Sober Edit: Thanks for the tips.

Sincerely, Your only pagan pantheist in the neighborhood,
Vic

Moore Bettah Ukuleles
06-04-2010, 07:35 PM
Well,....That'd be enough to scare me off! ;)

Vic D
06-04-2010, 07:55 PM
Well,....That'd be enough to scare me off! ;)
heh... I gotta be me. Period. I'll never change for anyone. Einstein was a Pantheist. Oh you mean the sander??? those freaking as23%WSps!!! Never again!!!!

Vic D
06-04-2010, 08:54 PM
My french fries are stuck in the 3rd dimension and I can't help them.

JT_Ukes
06-04-2010, 09:34 PM
I'd really like one of those new fangled jobs that you can stick a weiner in and it stops... but that's like way into the future.

Why would you stick your weiner in a table saw?

Vic D
06-05-2010, 02:51 AM
Why would you stick your weiner in a table saw?

That's none of your business! :D

Ken W
06-05-2010, 03:27 AM
I'm a crazy party man. It would be very interesting to meet but you gotta take me as I am. I see you've built a hammer dulcimer and that's really cool man! I'd love to trade notes... but you have to take me as I am. I'm a crazy wild tattoed pagan type. Vic[/QUOTE]

I ain't scared. It's going to take more than crazy tatooed pagan pantheism to turn me away. I'd like to take a look at the Jet sander before you chuck it into the river. I had a similar problem with a belt sander years ago and I imagine tracking a drum sander feed belt is similar to tracking a belt sander sanding belt. In that case the slot in which the adjusting drum spindle moved was simply too small which meant the range of motion was not sufficient for tracking. Disassembling and enlarging that opening a 1/4" or so may solve the problem....or not.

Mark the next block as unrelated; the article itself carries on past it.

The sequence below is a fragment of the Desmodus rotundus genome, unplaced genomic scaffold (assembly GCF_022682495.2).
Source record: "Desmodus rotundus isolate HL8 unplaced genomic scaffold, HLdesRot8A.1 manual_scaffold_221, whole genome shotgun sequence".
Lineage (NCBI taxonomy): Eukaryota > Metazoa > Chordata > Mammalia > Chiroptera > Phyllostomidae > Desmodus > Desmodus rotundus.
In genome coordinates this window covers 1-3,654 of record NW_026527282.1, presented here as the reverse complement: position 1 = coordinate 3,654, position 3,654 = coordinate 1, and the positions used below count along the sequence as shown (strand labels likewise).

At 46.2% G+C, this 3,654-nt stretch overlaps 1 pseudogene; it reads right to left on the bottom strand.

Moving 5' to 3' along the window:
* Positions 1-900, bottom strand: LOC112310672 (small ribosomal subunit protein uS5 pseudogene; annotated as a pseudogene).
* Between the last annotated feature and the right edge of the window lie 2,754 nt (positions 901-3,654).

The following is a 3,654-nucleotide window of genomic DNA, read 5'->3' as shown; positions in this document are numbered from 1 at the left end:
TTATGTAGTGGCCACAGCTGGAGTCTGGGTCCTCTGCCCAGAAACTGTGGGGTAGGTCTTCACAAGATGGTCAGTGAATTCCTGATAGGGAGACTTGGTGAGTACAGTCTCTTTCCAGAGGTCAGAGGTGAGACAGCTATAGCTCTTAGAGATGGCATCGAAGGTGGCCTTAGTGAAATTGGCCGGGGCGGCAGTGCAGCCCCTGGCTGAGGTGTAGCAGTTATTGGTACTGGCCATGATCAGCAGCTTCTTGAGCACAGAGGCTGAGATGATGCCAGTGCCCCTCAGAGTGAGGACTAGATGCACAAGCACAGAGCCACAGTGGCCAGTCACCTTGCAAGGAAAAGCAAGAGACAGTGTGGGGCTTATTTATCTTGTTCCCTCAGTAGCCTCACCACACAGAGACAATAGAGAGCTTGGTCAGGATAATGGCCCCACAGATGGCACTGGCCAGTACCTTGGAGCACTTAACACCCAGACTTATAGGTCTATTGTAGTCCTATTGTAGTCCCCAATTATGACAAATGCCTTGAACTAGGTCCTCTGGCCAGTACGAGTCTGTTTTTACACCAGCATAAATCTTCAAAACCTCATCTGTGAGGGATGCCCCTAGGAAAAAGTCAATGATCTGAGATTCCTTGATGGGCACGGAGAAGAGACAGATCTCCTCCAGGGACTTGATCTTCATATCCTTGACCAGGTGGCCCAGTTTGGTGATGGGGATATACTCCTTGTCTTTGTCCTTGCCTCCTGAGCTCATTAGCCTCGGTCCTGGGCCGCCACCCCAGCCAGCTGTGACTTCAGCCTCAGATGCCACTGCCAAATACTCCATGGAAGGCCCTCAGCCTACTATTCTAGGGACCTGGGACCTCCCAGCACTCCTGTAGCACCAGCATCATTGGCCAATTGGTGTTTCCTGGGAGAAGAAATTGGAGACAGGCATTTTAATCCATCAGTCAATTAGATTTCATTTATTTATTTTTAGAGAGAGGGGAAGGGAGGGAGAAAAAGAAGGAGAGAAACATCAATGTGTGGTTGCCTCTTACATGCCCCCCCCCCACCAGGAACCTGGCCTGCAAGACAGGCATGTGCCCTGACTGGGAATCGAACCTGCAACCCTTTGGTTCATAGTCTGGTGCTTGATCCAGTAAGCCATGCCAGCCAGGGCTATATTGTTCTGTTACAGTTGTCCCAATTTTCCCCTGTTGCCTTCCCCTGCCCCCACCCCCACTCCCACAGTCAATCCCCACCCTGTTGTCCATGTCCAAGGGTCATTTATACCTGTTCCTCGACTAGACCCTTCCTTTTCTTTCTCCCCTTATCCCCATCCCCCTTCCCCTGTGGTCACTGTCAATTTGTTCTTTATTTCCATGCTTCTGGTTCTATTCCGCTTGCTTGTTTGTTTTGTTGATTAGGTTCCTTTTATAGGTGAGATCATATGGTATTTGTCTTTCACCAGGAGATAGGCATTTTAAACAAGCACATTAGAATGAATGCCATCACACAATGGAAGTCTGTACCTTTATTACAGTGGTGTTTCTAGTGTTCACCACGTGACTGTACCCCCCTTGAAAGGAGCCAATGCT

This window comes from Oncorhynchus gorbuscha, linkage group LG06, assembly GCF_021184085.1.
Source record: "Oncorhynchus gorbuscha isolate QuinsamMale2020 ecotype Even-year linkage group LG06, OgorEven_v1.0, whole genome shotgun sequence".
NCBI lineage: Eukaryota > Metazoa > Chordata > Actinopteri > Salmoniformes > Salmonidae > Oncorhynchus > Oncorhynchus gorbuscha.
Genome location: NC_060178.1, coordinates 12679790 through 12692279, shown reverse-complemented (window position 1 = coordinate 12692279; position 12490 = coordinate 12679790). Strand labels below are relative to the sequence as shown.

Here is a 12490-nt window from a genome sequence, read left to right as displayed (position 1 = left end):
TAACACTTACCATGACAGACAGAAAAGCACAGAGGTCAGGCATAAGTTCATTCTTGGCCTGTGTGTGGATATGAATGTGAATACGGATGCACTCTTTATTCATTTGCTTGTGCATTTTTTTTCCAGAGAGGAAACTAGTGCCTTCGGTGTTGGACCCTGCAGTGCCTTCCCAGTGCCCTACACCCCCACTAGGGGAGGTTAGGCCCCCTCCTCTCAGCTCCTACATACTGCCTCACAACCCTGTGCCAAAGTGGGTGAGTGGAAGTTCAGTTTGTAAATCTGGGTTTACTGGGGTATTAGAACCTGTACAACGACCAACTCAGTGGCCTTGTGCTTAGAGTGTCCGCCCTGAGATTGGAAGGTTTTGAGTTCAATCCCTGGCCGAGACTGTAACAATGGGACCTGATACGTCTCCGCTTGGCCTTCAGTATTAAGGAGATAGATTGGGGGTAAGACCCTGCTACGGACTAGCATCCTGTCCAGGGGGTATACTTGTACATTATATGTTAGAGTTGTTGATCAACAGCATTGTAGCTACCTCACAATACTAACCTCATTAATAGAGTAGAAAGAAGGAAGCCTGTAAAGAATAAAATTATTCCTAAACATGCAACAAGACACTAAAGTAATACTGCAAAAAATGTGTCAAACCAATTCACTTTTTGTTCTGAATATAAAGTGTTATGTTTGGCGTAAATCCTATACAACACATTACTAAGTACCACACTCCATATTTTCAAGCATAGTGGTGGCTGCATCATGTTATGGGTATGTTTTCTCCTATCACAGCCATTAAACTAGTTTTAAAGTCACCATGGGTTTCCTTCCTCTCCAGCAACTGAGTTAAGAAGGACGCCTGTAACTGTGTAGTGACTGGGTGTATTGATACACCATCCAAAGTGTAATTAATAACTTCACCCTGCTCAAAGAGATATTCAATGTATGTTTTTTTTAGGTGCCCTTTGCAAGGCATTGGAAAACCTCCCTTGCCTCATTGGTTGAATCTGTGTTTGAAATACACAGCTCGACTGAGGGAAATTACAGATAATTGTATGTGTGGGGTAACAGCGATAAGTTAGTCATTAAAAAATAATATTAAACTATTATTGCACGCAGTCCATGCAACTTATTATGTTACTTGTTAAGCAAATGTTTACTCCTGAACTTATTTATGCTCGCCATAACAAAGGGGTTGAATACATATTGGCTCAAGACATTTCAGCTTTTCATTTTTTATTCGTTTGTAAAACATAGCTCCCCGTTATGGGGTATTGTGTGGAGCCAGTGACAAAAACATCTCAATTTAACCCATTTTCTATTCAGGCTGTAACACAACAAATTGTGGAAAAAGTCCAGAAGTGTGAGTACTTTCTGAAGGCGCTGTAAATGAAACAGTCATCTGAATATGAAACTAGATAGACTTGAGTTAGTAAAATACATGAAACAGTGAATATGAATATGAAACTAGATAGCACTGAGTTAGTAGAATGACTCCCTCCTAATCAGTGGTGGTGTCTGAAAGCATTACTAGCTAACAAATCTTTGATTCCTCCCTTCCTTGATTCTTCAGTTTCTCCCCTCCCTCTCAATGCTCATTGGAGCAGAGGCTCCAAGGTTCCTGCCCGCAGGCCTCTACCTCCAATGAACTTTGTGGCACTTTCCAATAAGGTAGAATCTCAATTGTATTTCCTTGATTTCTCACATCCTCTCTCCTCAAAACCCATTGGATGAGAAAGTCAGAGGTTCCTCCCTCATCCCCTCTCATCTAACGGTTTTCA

Glad to help if I can...but you need to take me as I am as well.

Vic D
06-06-2010, 04:48 PM
Yes, right on Ken. I'm not sure where that little spout of intollerance came from. Everyone should enjoy the "freedom" of choosing their own belief system, and sacrament... Something I evidently need to work on...

Ken W
06-07-2010, 03:25 AM
That's cool. We all need a little Tolstoy-like understanding every now and then. The offer to help with the sander still stands. I bet we could fix it.

Phatzo
06-07-2010, 04:54 AM
Im my opinion, this is one of those times when you don't need to pile a bunch of money into the best table saw you can buy. It only sees occasional use in my shop and mostly for light duty work.
I have a 10" Craftsman that I bought in 1976. It's still going after a half dozen moves across the country and even survived being completely submerged under four feet of water in a Florida flood. Check Craigslist.

You ever get back to florida, the tresure coast area let me know and the first round is on me.

Phatzo
06-07-2010, 05:00 AM
What are you useing it for? I have a theory about power tools, Buy the best you can almost afford. That way you are only upset once. I have saved a couple hundred dollars on tools in the past and later had to buy another one, either because it wasn't good enough or it broke.

My last two purches were a new table saw and compound miter, I decided to go with the RIGID brand. They have been sturdy, accurate and dependable plus they come with a life time warranty. When I replace my router it will be a rigid also.

dave g
06-07-2010, 05:04 AM
Vic, I wouldn't worry too much about parts availability... As long as the saw you get is complete, there really isn't much to break on a good old cast iron table saw. Bearings are always available for anything. Throw away all the guards (they are dangerous). I've got a Rockwell "Contractors Saw" that I bought new back in the 70's - I'm sure it will outlive me :)

Harold O.
06-09-2010, 09:23 AM
V Throw away all the guards (they are dangerous).

No salesman, instruction book, or teacher ever tells you this. Folks who actually use these things will. And notice when watching one of the home improvement shows on tv that the guards are typically removed. "for visual clarity" they say. Hah! It's because the guards intefere with the work and are dangerous.

I bought a Ridgid table saw last year and am quite happy with it.